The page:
I brought my cymbals to school today

makinao

Silver Member
In this day and age of recordings and sound reinforcement, I often feel that too few people have a chance to hear acoustic musical instruments without electronic intervention. So I decided to bring two of my cymbals (a new 16" Stagg Traditionals China, and a 70's 16" A. Zildjian Thin Crash) to my college Art Studies 1 class (Humanities 1 in most other local universities) for a lecture on timbre. I chose cymbals because I felt they are grossly misunderstood. Their subtleties are hard to record and amplify, and much of popular music does not call for them.

First, I showed my students the three main parts of a cymbal. Then I played each part using mallets, cool rods, brushes, and drumsticks, in a full range of dynamics from pianisimo to fortissimo (mostly soft however, in deference to the classes next door). Each cymbal part/beater/playing force combination not only produced a variety of broad spectra and dynamics, but a few discrete pitches as well. Then I explained how I chose each of them from the same set of models which were available in the store at the time. Finally, I explained to them each cymbal has a unique timbre, and that each musician will select a particular cymbal based on his/her own timbral preferences. I gave my age-old story that some of my drummer friends can actually tell these particular cymbals are mine just by hearing them.

I don't know exactly how my students reacted to the demonstration, so I am waiting to find out if any of them will write about it in their weekly free-for-all-topic reflection papers. But I personally enjoyed demonstrating many of the delicate nuances of cymbals, which often gets lost in electronically amplified, processed, and recorded music.
 

dmacc_2

Well-known member
Excellent!........ The most important part of the drum set for me are the cymbals I'm using. They totally change the way I play the instrument.
 
M

mediocrefunkybeat

Guest
I've found the best way to demonstrate the inherent overtones of a cymbal is to use a violin or 'cello bow on the cymbal. That really brings out individual harmonics.
 
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mediocrefunkybeat

Guest
I love this- creates a really eerie tone quite unique
It is rather great. It's actually very difficult to get the same tone twice because the angle of the bow and the pressure you apply can cause the resonances to set themselves up ever so slightly differently. It's a real art.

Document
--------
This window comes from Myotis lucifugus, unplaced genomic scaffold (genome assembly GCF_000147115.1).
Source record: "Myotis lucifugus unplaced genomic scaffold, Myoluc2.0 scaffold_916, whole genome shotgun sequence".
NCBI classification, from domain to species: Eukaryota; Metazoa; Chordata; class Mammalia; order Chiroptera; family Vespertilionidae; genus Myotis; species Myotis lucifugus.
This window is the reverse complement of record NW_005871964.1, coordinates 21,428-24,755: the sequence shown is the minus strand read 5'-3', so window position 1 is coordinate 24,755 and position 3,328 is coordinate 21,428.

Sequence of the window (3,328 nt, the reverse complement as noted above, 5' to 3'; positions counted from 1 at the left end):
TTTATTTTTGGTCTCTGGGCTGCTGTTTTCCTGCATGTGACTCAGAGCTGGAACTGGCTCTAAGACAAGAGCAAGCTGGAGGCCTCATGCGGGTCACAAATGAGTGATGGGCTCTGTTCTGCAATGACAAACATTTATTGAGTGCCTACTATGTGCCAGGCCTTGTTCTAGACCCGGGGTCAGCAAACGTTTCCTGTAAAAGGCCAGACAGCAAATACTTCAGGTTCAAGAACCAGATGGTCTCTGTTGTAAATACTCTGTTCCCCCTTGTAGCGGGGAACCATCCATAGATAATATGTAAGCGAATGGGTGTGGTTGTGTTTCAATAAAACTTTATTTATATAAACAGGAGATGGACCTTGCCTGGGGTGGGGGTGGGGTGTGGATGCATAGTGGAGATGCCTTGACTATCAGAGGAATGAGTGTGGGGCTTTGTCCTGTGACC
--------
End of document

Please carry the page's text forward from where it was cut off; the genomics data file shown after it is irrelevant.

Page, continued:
caddywumpus

Platinum Member
It is rather great. It's actually very difficult to get the same tone twice because the angle of the bow and the pressure you apply can cause the resonances to set themselves up ever so slightly differently. It's a real art.
Also, where you place your finger to stop the cymbal from moving as you bow it has a muting effect on that concentric ring of the cymbal...you can EQ the "howl" this way. With hammered cymbals (with large hammer marks), the concentric rings are radically broken up, giving you even more options.

I usually use bass bows for this, by the way. It's easier to get the cymbal to activate with more hairs. Also, when I play live with one of my groups, I bow cymbals, vibraphone bars, and xylophone bars. Also, the other percussionist in that group bows a waterphone, which is the ultimate instrument if you like that bowed "eerie" sound. Also, Manhasset music stands have a bowed sound like a cymbal, but they're drier.
 
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mediocrefunkybeat

Guest
wow that is amazing!!

top comment "I'd love to just hide in bushes at night and play that as people walk by."
HAHA brilliant!
It's certainly more original than the Guerilla airhorn!
 

DrumDoug

Senior Member
I've found the best way to demonstrate the inherent overtones of a cymbal is to use a violin or 'cello bow on the cymbal. That really brings out individual harmonics.
Try putting your cymbal upside down on top of a timpani and then bow it while you change the pitch of the drum. That's a cool sound. We used to do that in the stairwell at college. It reminds me of whale song.
 
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mediocrefunkybeat

Guest
If you'd had told me that a year ago I would've started bothering the orchestral percussionists I know. Sadly I am far from an orchestra now! I'll remember that one.
 

caddywumpus

Platinum Member
Try putting your cymbal upside down on top of a timpani and then bow it while you change the pitch of the drum. That's a cool sound. We used to do that in the stairwell at college. It reminds me of whale song.
I played a Husa piece in college where a large cymbal was played on a timpano with mallets. Man, that thing roared! All of the other percussionists were jealous of that part...
 

makinao

Silver Member
DrumDoug: we did that in my university avant-garde ensemble (back in the 70's). We also had a work where we would dip cymbals, gongs, and bells in water. Interesting, weird, and wet.
 
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